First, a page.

Translation? I’m not preggo. (I am however slowly working my way towards a guest appearance on Confessions: Animal Hoarding.)

I’m know, I know…that was a mean trick to play. (Extra big apology to you, Mom.) Would you believe me if it I told you it was all Scott’s idea? Because it totally was. (Plus, I’ve always wanted to publicly share one of those “pregnancy reveal” photos…and as someone who may or may not ever have children, this may very well be my only shot!)

More details on Jolie’s furry little sibling on Monday. In the mean time, be prepared that we’re probably not adopting what you think we are…

While you ponder that little riddle, I’m off to prepare the birth announcements!

Uh…I mean…get some work done.

(P.S. We’re registered at Target if anyone wants to…I don’t know…throw us a pet shower or something.)

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Home 8

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Late last night, my brother returned home from an eight month tour in the Middle East.

The knowledge that he had arrived safely in the states was extremely cathartic. I felt gratitude, joy, pride, and most of all, relief. Out of my entire family, I took his recent deployment the worst. Truth be told, the stress I experienced after he left (among other warning signs) led me to discover that I suffer from an Anxiety Disorder. I’ve since received help (more on this later) and have noticed a huge difference in the way I function on a day-to-day basis. Still — having a younger sibling stationed on the other side of the world certainly isn’t easy, even if you don’t have a problem with Anxiety.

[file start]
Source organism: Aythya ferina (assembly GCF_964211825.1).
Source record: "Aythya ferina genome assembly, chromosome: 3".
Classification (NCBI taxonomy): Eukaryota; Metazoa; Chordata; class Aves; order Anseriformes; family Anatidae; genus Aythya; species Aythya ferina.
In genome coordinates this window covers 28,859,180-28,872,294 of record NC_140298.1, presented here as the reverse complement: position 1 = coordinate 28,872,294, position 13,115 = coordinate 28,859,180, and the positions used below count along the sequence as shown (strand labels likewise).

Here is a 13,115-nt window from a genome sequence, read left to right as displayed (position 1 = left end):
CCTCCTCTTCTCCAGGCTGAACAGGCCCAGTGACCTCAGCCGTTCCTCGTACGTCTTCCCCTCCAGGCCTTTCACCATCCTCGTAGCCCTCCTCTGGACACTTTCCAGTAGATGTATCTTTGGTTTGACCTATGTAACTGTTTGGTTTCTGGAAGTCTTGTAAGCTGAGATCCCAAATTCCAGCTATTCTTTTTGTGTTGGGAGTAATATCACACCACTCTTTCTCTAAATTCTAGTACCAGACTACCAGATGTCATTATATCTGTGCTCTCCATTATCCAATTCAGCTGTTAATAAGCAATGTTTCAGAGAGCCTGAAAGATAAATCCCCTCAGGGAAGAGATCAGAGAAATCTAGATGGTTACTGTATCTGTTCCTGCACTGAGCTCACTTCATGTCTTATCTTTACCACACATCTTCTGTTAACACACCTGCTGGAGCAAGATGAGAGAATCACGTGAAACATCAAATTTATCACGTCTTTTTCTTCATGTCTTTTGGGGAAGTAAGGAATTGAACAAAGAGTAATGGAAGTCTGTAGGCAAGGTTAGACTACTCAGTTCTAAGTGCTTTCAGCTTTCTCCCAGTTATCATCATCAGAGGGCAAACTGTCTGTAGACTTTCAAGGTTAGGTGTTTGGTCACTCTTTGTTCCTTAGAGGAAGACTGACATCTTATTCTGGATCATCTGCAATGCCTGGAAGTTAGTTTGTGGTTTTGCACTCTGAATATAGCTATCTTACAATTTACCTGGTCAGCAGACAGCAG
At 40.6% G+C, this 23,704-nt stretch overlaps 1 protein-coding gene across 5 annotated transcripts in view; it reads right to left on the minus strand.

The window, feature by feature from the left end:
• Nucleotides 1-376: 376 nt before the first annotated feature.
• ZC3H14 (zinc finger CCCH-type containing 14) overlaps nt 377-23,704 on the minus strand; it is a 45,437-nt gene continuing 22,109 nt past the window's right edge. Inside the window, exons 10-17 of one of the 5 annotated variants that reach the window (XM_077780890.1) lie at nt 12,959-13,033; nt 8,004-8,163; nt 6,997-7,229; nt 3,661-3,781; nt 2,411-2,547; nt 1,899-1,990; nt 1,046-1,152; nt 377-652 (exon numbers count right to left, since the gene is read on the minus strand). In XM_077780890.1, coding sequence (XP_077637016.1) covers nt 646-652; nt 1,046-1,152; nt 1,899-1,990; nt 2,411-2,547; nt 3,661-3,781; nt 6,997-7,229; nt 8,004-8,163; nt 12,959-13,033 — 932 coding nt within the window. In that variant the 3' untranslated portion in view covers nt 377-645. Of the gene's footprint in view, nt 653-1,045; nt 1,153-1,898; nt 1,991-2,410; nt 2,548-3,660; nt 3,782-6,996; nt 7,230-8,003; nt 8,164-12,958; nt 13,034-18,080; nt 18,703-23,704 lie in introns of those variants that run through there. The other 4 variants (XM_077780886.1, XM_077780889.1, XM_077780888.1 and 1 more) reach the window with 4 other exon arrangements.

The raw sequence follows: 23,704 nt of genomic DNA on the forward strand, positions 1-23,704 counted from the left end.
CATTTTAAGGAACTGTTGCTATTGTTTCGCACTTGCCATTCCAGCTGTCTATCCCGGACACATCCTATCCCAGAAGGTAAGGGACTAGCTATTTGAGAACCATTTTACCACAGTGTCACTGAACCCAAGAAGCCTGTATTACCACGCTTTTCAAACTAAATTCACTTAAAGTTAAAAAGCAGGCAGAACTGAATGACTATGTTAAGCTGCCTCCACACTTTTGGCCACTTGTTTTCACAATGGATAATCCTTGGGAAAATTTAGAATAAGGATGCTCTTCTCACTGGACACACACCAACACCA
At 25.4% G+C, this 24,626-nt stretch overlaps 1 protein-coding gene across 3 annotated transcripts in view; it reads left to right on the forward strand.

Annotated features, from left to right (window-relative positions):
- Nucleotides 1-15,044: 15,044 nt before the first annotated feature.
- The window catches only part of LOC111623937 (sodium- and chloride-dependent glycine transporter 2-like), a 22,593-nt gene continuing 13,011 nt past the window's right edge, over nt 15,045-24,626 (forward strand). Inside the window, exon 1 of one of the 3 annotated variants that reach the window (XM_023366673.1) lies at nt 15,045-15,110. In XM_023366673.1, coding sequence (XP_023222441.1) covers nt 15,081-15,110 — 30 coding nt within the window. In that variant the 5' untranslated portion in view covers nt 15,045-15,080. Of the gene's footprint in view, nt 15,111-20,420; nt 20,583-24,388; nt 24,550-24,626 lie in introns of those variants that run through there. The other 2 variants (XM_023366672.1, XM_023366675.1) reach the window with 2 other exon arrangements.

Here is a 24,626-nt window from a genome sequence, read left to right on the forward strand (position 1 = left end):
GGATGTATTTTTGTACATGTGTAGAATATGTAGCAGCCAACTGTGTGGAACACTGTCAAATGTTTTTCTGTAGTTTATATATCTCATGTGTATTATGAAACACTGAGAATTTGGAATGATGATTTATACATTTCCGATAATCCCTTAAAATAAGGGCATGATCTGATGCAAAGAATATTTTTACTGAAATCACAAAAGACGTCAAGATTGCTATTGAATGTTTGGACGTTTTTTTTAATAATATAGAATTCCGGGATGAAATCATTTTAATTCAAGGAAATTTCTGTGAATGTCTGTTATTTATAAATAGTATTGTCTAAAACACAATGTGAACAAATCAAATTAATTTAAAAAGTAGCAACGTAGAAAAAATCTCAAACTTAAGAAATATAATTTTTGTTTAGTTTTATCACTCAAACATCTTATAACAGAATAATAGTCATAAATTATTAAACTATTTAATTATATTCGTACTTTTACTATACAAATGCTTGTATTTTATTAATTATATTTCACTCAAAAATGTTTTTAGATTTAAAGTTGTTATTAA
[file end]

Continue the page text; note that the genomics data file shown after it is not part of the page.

I haven’t yet had the chance to speak with my brother, but am so looking forward to our first conversation — I haven’t heard his voice since last September. I’ve missed him.

My brother is the first member of our family to join the military. Until I was directly affected, I never truly understood the difficult sacrifices made by the members of our Armed Services, as well as their loved ones. Each time I see a man or woman in uniform, I have a newfound respect and understanding of the beautiful commitment they have made to their country. Thank you to all of you who have, or currently are serving.

And thank you to everyone who sent kind words and prayers. I feel so blessed to have my brother in my life, extremely grateful that he returned home safely, and truly thankful that you all supported me while I was going through the stress of his deployment. It meant the world to me

Welcome home, bud. We love you and are so incredibly proud of you!